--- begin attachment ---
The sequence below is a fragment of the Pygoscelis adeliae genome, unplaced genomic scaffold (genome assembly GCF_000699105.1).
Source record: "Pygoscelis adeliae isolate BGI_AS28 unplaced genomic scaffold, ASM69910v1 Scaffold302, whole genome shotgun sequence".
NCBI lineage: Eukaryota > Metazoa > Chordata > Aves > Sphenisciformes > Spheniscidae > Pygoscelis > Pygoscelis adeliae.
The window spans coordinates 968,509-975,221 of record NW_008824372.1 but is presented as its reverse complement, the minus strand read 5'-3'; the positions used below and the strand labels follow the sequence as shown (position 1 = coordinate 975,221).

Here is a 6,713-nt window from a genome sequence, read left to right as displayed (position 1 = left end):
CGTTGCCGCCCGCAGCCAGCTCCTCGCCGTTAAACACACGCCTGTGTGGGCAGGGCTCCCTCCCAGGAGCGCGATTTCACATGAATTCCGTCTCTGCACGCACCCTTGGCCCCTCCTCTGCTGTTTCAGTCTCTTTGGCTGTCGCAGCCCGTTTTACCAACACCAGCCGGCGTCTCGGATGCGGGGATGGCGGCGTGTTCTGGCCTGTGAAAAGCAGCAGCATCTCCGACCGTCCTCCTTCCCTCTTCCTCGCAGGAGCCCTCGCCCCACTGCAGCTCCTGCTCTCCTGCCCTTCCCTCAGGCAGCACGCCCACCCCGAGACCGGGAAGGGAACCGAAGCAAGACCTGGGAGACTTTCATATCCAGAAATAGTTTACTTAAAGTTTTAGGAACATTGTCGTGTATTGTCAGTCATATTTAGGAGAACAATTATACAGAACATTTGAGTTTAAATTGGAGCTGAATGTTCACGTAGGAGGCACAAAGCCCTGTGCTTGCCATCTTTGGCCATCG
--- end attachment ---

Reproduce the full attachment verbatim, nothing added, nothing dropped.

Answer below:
The sequence below is a fragment of the Pygoscelis adeliae genome, unplaced genomic scaffold (genome assembly GCF_000699105.1).
Source record: "Pygoscelis adeliae isolate BGI_AS28 unplaced genomic scaffold, ASM69910v1 Scaffold302, whole genome shotgun sequence".
NCBI lineage: Eukaryota > Metazoa > Chordata > Aves > Sphenisciformes > Spheniscidae > Pygoscelis > Pygoscelis adeliae.
The window spans coordinates 968,509-975,221 of record NW_008824372.1 but is presented as its reverse complement, the minus strand read 5'-3'; the positions used below and the strand labels follow the sequence as shown (position 1 = coordinate 975,221).

Here is a 6,713-nt window from a genome sequence, read left to right as displayed (position 1 = left end):
CGTTGCCGCCCGCAGCCAGCTCCTCGCCGTTAAACACACGCCTGTGTGGGCAGGGCTCCCTCCCAGGAGCGCGATTTCACATGAATTCCGTCTCTGCACGCACCCTTGGCCCCTCCTCTGCTGTTTCAGTCTCTTTGGCTGTCGCAGCCCGTTTTACCAACACCAGCCGGCGTCTCGGATGCGGGGATGGCGGCGTGTTCTGGCCTGTGAAAAGCAGCAGCATCTCCGACCGTCCTCCTTCCCTCTTCCTCGCAGGAGCCCTCGCCCCACTGCAGCTCCTGCTCTCCTGCCCTTCCCTCAGGCAGCACGCCCACCCCGAGACCGGGAAGGGAACCGAAGCAAGACCTGGGAGACTTTCATATCCAGAAATAGTTTACTTAAAGTTTTAGGAACATTGTCGTGTATTGTCAGTCATATTTAGGAGAACAATTATACAGAACATTTGAGTTTAAATTGGAGCTGAATGTTCACGTAGGAGGCACAAAGCCCTGTGCTTGCCATCTTTGGCCATCG